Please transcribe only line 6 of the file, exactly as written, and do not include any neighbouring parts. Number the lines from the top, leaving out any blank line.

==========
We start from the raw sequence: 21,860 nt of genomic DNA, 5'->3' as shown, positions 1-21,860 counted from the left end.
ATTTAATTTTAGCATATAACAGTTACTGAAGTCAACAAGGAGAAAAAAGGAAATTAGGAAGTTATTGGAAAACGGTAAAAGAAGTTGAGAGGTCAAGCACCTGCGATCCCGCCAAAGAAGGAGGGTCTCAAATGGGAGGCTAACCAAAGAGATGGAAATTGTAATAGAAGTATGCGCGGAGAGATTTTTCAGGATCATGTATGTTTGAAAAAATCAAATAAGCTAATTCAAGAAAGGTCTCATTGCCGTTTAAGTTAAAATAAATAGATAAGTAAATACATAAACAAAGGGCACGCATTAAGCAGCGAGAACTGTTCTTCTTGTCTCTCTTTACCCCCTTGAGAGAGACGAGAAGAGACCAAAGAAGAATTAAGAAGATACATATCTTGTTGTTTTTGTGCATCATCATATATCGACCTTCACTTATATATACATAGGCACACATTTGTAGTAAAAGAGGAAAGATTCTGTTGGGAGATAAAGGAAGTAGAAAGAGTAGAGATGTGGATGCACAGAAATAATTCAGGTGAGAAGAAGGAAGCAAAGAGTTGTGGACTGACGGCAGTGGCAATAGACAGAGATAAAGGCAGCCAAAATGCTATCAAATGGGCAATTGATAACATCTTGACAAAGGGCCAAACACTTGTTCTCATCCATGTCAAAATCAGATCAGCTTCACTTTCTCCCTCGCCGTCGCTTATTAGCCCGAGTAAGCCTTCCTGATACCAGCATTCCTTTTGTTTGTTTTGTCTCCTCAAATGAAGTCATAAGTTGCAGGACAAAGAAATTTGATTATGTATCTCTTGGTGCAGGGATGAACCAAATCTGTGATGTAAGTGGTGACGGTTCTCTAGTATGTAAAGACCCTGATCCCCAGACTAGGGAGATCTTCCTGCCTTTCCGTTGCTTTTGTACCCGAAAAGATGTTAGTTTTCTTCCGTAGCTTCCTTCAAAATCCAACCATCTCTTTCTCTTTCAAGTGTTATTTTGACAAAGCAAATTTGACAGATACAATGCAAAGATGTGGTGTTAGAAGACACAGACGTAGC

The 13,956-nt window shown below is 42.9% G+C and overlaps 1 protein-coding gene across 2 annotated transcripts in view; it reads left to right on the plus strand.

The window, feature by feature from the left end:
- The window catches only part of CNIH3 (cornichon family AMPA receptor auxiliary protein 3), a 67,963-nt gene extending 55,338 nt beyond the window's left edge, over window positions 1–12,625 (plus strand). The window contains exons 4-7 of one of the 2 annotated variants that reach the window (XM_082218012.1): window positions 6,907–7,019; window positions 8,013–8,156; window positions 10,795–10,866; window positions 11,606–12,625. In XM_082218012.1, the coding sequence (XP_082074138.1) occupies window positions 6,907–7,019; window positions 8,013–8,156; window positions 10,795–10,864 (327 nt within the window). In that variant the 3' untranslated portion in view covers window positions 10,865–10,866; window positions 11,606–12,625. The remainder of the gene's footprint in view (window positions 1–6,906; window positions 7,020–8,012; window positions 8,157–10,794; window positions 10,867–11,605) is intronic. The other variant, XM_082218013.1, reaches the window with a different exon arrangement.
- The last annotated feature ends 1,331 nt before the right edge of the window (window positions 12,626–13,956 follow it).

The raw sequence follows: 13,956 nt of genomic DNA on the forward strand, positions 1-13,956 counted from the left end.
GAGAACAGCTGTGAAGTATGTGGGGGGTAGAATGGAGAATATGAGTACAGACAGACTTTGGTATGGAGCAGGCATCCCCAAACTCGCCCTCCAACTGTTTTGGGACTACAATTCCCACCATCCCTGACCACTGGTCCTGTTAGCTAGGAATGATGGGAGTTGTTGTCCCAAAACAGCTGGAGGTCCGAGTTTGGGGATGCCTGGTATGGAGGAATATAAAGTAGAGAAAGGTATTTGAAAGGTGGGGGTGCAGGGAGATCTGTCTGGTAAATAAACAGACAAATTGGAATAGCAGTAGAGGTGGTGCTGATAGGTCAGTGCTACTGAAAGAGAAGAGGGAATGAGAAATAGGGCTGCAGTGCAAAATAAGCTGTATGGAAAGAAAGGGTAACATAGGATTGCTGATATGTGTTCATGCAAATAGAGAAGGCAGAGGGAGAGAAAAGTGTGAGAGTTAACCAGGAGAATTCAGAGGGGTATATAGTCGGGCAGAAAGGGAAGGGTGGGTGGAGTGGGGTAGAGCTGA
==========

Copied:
- The last annotated feature ends 1,331 nt before the right edge of the window (window positions 12,626–13,956 follow it).